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12 Years After Airing, Seth MacFarlane Had A Confusing Justification For A "Family Guy" Episode That Was Accused Of Being Transphobic

"There isn’t a big change I would make."

Seth MacFarlane defended an episode of Family Guy that faced accusations of transphobia in a new interview.

Seth MacFarlane at the Golden Globes

The 2010 episode entitled "Quagmire's Dad" followed Quagmire's parent, Ida (voiced by Seth), transition. In one moment in the episode, Brian sleeps with Ida — to the hilarity of Peter and Lois — and throws up for 30 seconds in repulsion upon finding out that she is trans. Brian then compares Ida to a sex offender as he says, "When they move to a new place, they're supposed to notify the neighborhood" and screams. In another scene, Lois throws out food made by Ida.

Stewie and Brian

While Seth said at the time that it was "probably the most sympathetic portrayal of a transsexual character that has ever been on television," the show faced enormous criticism. GLAAD commented that "the episode was incredibly offensive to transgender people." One writer for Logo TV called the episode "particularly cold-hearted and mean" and Bitch Media dubbed Seth's actions "slap-in-face ignorance."

Brian and Ida

Given that Seth is involved in writing transgender plots on his show The Orville, the Hollywood Reporter asked if his current work is in any way to "atone" for his previous jokes. "No, it was nothing like that," he replied.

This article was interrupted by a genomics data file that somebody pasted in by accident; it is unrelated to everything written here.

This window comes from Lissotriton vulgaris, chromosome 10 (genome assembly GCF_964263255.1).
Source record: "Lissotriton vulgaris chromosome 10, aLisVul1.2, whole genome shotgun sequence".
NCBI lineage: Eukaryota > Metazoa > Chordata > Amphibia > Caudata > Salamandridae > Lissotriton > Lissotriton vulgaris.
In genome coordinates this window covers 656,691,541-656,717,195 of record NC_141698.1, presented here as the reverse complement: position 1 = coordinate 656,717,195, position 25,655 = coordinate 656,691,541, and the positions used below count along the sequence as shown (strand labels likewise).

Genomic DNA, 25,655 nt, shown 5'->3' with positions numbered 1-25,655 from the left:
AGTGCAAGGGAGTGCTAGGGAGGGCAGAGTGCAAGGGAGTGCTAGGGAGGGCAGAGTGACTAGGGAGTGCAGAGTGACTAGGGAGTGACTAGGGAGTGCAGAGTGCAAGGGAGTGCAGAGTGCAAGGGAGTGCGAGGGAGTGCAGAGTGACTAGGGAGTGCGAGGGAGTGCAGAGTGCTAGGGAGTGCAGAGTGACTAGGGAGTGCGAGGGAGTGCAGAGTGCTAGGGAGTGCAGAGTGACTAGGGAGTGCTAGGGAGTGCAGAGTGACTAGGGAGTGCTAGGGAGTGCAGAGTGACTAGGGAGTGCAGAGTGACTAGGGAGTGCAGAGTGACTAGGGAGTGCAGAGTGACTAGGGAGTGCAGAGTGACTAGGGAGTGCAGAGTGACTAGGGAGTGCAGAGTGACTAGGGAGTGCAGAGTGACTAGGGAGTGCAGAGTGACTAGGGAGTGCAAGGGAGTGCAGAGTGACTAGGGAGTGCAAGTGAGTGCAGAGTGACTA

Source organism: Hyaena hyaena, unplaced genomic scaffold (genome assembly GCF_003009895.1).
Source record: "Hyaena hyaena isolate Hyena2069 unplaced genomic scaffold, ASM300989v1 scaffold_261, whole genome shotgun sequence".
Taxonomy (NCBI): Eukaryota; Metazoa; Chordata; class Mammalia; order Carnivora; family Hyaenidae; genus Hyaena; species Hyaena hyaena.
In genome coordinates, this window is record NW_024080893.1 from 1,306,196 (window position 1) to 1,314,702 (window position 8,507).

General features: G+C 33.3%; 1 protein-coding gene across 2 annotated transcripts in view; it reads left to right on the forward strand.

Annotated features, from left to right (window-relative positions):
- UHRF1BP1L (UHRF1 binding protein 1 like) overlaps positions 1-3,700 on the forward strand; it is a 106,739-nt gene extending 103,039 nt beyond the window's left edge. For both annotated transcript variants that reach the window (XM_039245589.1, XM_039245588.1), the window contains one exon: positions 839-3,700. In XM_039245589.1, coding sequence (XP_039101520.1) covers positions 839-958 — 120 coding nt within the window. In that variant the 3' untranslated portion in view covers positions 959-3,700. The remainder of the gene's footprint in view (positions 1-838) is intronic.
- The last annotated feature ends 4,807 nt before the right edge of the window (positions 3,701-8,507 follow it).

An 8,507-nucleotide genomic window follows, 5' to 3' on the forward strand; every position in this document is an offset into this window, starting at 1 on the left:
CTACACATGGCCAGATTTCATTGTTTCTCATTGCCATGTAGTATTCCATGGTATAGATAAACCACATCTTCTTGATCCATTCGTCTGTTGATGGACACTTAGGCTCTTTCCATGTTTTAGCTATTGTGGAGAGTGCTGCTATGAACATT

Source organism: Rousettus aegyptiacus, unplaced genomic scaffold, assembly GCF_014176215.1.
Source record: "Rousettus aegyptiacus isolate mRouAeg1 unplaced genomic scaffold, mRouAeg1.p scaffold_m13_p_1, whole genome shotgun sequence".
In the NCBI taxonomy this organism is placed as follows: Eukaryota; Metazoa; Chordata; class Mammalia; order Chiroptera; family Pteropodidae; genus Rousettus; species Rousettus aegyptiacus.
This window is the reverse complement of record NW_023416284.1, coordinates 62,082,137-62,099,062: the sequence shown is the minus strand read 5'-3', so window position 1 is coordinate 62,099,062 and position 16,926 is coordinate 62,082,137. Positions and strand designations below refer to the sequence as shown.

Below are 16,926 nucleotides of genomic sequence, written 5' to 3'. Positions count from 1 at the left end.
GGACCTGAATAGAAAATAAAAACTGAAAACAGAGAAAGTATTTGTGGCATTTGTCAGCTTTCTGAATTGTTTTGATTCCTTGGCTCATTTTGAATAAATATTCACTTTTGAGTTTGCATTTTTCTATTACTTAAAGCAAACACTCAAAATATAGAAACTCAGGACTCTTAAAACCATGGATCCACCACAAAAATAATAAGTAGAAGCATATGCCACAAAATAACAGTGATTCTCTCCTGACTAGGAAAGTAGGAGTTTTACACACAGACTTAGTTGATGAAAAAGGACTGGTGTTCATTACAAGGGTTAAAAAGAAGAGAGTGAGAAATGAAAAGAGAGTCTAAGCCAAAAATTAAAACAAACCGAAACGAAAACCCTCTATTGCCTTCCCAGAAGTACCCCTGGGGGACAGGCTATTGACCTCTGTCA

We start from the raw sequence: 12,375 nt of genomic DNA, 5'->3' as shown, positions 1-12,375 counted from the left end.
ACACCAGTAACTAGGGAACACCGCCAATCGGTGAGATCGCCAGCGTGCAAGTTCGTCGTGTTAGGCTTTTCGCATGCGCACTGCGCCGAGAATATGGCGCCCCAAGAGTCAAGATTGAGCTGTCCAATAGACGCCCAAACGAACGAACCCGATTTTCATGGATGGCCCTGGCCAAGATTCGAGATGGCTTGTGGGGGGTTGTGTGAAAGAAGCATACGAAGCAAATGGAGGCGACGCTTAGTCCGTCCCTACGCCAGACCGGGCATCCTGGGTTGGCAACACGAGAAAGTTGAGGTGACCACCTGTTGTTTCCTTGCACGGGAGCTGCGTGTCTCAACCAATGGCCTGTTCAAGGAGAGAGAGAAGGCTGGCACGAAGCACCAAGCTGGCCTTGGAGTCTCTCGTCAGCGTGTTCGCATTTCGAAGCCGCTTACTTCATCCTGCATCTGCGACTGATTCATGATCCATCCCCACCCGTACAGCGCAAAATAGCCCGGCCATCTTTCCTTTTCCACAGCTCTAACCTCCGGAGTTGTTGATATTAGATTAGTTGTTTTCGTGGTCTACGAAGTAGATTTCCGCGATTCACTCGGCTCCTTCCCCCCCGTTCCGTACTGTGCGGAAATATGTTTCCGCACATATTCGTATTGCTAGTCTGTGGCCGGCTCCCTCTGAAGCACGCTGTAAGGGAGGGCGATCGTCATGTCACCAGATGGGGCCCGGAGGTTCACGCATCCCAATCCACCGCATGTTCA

Closeup of Seth MacFarlane

"Look, there are always things that you would do differently when you look back at earlier points in your career. For me, it’s more about nuance. There isn’t a big change I would make. It’s more about individual moments and individual jokes."

Closeup of Seth MacFarlane

"The intent of the Family Guy episode was to show that Quagmire’s father was still a war hero, and still someone that he could look up to and respect."

Peter and Ida

"Actually, that episode was written by Steve Callaghan, a writer on Family Guy, who had the same experience with his own parent — his father had transitioned to a woman — and he was writing, in many ways, from his own experience."

Ida in "Family Guy"

Confusingly, the episode's main writing credit isn't actually for Steve — it's for Tom Devanney (although Steve did act as an executive producer). Subsequently, it's not clear who Seth was referring to or in what role. Still, he continued, "Now, certainly the language of Family Guy makes that story a little bit different than it would be on something like The Orville, but I think that’s something that gets lost a little bit at times when we think of that show, that Steve was writing from experience."

Credits showing Tom Devanney as the writer

You can read the full interview here.